China Focus: 18 reserve astronauts selected for China's manned space program
by Staff Writers
Wuhan, China (XNA) Oct 23, 2020
China's manned space program has entered the mission preparation stage with the selection of a new group of 18 reserve astronauts. According to the China Manned Space Agency (CMSA), the reserve astronauts, including one female, have been selected recently from 2,500 candidates. Among them are seven spacecraft pilots, seven space flight engineers and four payload experts.
Flight engineers and payload experts have been selected for the first time as reserve astronauts to meet China's space station construction needs.
The mission preparation stage is not only expected to deliver more scientific research output but also boost the development of commercial space programs, international cooperation and popular science education, said Hao Chun, director general of the CMSA, at a space forum in Wuhan, central China's Hubei Province, on Tuesday.
He noted that based on the principles of openness, fairness and justice, China will pay attention to the layout planning in fields of material supply, application payloads, micro-satellites release, in-orbit maintenance, and space tourism, and gradually establish proper models for other parties to participate.
The completion of the space station will provide a broader scope for commercial space development and commercial operation can be a beneficial supplement of the station's functioning, he added.
China's space station, expected to be completed around 2022, will operate in the low-Earth orbit at an altitude from 340 km to 450 km for more than 10 years, supporting large-scale scientific, technological and application experiments.
After the maiden flight of the Long March-5B that kicked off station construction, the core module and two lab capsules will be launched for assembly in orbit. Four manned and four cargo craft will also be launched, according to the CMSA.
The core module of the station, named Tianhe, is currently the largest spacecraft developed by China. Besides, the first lab capsule, named Wentian, will be mainly used for scientific and technological experiments, as well as working and living space and shelter in an emergency. The second lab capsule, named Mengtian, has functions similar to the first one.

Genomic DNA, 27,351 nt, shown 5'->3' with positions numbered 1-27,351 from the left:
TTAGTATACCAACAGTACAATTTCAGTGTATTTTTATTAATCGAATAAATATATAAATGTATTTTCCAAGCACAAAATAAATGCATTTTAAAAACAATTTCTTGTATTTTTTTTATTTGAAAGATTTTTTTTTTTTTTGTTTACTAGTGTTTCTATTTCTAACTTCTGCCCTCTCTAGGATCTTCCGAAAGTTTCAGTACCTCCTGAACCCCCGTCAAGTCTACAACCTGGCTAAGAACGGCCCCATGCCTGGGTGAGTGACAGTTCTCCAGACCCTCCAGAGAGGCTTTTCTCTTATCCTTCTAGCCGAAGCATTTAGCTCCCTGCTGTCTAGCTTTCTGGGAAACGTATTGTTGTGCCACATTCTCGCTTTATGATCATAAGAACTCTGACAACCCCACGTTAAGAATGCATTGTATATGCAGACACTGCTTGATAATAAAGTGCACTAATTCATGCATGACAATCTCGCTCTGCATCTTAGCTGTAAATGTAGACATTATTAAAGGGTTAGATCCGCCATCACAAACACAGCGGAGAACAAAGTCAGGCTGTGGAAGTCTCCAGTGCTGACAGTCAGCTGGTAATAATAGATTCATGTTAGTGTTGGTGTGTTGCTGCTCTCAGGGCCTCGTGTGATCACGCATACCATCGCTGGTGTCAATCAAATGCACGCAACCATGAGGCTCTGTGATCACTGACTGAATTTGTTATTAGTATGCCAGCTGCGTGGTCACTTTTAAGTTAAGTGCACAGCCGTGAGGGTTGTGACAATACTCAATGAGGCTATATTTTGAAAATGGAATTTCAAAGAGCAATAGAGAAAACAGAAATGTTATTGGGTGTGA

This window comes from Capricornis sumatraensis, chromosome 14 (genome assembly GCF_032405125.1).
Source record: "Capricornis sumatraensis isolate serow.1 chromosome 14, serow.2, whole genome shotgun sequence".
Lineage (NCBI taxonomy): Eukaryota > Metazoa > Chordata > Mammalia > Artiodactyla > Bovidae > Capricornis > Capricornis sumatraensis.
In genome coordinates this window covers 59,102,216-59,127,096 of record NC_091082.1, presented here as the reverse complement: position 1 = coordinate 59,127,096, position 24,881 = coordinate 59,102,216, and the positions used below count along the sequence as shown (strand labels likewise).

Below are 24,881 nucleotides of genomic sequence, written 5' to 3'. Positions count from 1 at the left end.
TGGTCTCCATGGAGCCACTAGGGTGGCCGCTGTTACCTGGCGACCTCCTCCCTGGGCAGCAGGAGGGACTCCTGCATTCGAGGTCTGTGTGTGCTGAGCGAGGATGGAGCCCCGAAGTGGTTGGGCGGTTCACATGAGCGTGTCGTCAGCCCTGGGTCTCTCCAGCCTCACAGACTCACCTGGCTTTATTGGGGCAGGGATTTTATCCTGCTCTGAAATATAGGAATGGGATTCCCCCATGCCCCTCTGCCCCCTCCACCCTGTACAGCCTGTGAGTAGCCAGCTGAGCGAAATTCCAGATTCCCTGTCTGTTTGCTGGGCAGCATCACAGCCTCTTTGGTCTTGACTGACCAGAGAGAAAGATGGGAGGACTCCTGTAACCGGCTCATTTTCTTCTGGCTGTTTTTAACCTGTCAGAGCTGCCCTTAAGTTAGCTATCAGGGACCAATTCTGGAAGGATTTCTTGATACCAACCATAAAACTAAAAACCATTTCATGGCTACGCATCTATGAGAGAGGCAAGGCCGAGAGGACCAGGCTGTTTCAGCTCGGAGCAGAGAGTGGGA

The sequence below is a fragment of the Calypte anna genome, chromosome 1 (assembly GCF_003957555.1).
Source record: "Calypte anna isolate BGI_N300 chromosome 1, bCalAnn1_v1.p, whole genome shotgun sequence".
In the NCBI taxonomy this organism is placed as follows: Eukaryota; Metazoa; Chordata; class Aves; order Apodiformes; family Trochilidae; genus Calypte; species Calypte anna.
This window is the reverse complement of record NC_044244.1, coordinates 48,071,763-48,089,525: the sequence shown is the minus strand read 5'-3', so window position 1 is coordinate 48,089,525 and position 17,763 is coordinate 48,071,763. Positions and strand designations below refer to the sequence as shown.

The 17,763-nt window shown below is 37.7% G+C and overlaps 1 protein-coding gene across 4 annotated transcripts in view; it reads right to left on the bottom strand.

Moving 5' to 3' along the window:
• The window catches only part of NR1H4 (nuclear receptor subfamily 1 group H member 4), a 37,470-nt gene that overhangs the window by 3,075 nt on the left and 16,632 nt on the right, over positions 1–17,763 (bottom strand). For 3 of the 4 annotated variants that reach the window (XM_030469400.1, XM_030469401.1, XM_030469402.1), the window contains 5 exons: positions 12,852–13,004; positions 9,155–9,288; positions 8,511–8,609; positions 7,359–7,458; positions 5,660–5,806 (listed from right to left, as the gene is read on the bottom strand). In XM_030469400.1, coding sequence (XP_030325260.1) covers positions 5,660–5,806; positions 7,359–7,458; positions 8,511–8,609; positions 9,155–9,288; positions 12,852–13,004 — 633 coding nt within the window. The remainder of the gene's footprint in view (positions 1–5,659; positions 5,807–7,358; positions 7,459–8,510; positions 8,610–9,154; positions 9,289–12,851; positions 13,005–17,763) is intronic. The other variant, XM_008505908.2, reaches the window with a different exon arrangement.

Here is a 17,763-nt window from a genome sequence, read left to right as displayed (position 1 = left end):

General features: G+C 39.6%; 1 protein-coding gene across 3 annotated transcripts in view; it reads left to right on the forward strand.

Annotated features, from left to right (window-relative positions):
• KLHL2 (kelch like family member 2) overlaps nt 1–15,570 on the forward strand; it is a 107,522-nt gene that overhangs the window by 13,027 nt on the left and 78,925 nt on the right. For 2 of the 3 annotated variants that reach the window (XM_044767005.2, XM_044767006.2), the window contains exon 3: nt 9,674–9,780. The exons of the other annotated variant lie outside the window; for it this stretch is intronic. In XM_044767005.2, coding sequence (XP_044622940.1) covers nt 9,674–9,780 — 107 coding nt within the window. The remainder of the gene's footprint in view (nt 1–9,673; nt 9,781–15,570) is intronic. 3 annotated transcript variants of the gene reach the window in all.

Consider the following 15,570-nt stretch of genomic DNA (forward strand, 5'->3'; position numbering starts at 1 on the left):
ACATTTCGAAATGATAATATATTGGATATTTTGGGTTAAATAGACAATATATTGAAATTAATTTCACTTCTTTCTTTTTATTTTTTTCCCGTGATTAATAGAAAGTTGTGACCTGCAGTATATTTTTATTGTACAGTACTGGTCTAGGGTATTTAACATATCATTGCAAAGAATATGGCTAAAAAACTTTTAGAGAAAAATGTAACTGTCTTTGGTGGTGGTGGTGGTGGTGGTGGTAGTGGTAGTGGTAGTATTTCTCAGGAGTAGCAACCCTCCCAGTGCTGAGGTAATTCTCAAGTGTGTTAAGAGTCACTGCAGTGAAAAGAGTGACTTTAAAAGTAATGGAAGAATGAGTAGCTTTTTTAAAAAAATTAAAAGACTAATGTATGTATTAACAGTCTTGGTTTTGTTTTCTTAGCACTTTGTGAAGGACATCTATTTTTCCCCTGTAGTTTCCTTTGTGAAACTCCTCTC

A capsule with a 2-meter-caliber optical telescope, which will fly in the same orbit as the space station, will be launched as well. The telescope capsule, named Xuntian, is expected to provide observation data for astronomical and physical studies. It can dock with the space station for maintenance and refueling.
Chinese astronauts will shoulder multiple responsibilities in the construction of the space station. They will conduct complex extravehicular tasks, and work with mechanical arms to complete the installation, testing, adjustment and upgrading of payloads in orbit.
One astronaut can operate the mechanical arm inside the capsule while another works outside. The space station will have two kinds of mechanical arms, and the coordination between astronauts and mechanical arms will enable the construction and maintenance of the station.
State-owned space giant prepares for giant step in space
Beijing (XNA) Oct 20, 2020
China Aerospace Science and Industry Corp, a State-owned space conglomerate, has made many strides in its commercial space businesses, according to a company executive. Fu Zhimin, chief technical officer at CASIC, said at the opening ceremony of the sixth China International Commercial Aerospace Forum, which opened in Hubei's provincial capital of Wuhan on Monday morning, that his company has made many achievements in carrier rocket and satellite industries. The State-owned giant has launche ... read more
|The content herein, unless otherwise known to be public domain, are Copyright 1995-2024 - Space Media Network. All websites are published in Australia and are solely subject to Australian law and governed by Fair Use principals for news reporting and research purposes. AFP, UPI and IANS news wire stories are copyright Agence France-Presse, United Press International and Indo-Asia News Service. ESA news reports are copyright European Space Agency. All NASA sourced material is public domain. Additional copyrights may apply in whole or part to other bona fide parties. All articles labeled "by Staff Writers" include reports supplied to Space Media Network by industry news wires, PR agencies, corporate press officers and the like. Such articles are individually curated and edited by Space Media Network staff on the basis of the report's information value to our industry and professional readership. Advertising does not imply endorsement, agreement or approval of any opinions, statements or information provided by Space Media Network on any Web page published or hosted by Space Media Network. General Data Protection Regulation (GDPR) Statement Our advertisers use various cookies and the like to deliver the best ad banner available at one time. All network advertising suppliers have GDPR policies (Legitimate Interest) that conform with EU regulations for data collection. By using our websites you consent to cookie based advertising. If you do not agree with this then you must stop using the websites from May 25, 2018. Privacy Statement. Additional information can be found here at About Us.|